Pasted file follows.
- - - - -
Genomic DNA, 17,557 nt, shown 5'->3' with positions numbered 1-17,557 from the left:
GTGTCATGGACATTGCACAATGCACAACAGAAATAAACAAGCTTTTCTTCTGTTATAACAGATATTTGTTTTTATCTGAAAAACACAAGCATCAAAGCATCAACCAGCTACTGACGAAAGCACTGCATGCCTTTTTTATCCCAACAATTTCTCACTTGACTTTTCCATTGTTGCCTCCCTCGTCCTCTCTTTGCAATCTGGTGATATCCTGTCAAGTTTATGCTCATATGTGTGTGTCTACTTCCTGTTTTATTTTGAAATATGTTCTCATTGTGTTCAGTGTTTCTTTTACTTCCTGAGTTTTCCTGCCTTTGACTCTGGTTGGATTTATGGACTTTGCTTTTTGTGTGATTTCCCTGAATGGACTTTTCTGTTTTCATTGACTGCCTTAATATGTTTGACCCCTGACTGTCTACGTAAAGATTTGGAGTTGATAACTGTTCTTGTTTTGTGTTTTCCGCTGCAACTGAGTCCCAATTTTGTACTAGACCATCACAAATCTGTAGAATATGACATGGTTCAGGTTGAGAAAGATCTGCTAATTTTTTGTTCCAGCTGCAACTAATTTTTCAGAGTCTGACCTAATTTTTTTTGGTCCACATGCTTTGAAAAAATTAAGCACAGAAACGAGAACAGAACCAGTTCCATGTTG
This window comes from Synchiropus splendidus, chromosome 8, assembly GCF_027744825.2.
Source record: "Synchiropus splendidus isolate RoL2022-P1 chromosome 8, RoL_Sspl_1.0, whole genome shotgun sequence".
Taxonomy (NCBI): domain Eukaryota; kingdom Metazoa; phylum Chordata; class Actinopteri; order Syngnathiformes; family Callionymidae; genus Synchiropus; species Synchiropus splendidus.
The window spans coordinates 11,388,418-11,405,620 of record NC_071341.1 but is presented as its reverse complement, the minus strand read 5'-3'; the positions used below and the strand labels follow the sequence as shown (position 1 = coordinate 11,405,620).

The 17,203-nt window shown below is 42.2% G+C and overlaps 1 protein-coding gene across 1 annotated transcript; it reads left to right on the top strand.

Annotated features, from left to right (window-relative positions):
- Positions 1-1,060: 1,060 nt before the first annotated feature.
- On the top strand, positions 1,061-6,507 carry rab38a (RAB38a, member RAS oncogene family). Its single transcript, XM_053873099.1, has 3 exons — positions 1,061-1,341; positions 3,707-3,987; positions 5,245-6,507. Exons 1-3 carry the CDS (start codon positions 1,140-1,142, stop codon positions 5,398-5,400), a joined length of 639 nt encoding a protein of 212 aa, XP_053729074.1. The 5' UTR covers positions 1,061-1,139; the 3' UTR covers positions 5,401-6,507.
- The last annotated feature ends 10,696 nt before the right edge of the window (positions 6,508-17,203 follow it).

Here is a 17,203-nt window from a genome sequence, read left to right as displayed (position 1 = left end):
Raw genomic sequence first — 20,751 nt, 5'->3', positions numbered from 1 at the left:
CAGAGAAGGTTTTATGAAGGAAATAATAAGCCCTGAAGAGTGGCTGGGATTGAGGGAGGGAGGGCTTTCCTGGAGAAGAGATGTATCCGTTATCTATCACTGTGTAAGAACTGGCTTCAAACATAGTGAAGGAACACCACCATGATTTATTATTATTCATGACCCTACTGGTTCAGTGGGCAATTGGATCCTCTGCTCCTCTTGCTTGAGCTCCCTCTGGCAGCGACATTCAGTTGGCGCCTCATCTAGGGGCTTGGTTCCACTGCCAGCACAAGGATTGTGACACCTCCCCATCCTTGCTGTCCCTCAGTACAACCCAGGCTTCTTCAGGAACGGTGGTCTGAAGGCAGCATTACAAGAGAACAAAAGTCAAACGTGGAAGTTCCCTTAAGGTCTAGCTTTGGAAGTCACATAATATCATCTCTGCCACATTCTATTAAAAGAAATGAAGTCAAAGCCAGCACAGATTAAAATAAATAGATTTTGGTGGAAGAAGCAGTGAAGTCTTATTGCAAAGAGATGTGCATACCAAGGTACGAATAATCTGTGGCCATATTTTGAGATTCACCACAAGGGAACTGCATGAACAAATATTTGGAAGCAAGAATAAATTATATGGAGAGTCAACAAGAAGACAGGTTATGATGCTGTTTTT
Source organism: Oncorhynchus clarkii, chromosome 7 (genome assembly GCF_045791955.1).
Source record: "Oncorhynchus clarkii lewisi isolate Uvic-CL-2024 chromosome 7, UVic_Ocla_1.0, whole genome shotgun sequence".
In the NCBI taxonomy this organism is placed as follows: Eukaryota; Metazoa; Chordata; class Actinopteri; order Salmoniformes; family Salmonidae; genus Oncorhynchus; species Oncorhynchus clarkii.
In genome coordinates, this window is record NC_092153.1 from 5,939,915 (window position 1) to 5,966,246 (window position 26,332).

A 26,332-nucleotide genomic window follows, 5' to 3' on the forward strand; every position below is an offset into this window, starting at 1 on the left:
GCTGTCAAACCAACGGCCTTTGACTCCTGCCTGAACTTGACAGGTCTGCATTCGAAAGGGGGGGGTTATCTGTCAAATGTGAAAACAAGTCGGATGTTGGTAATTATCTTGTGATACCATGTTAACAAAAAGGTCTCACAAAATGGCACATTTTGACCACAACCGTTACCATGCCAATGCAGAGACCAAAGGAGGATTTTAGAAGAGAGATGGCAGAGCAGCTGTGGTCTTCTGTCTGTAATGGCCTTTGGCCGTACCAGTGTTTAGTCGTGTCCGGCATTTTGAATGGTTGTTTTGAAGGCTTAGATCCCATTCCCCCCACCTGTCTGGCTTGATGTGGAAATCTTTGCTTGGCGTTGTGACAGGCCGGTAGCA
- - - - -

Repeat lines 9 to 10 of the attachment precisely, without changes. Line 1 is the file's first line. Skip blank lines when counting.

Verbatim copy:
- Positions 1-1,060: 1,060 nt before the first annotated feature.
- On the top strand, positions 1,061-6,507 carry rab38a (RAB38a, member RAS oncogene family). Its single transcript, XM_053873099.1, has 3 exons — positions 1,061-1,341; positions 3,707-3,987; positions 5,245-6,507. Exons 1-3 carry the CDS (start codon positions 1,140-1,142, stop codon positions 5,398-5,400), a joined length of 639 nt encoding a protein of 212 aa, XP_053729074.1. The 5' UTR covers positions 1,061-1,139; the 3' UTR covers positions 5,401-6,507.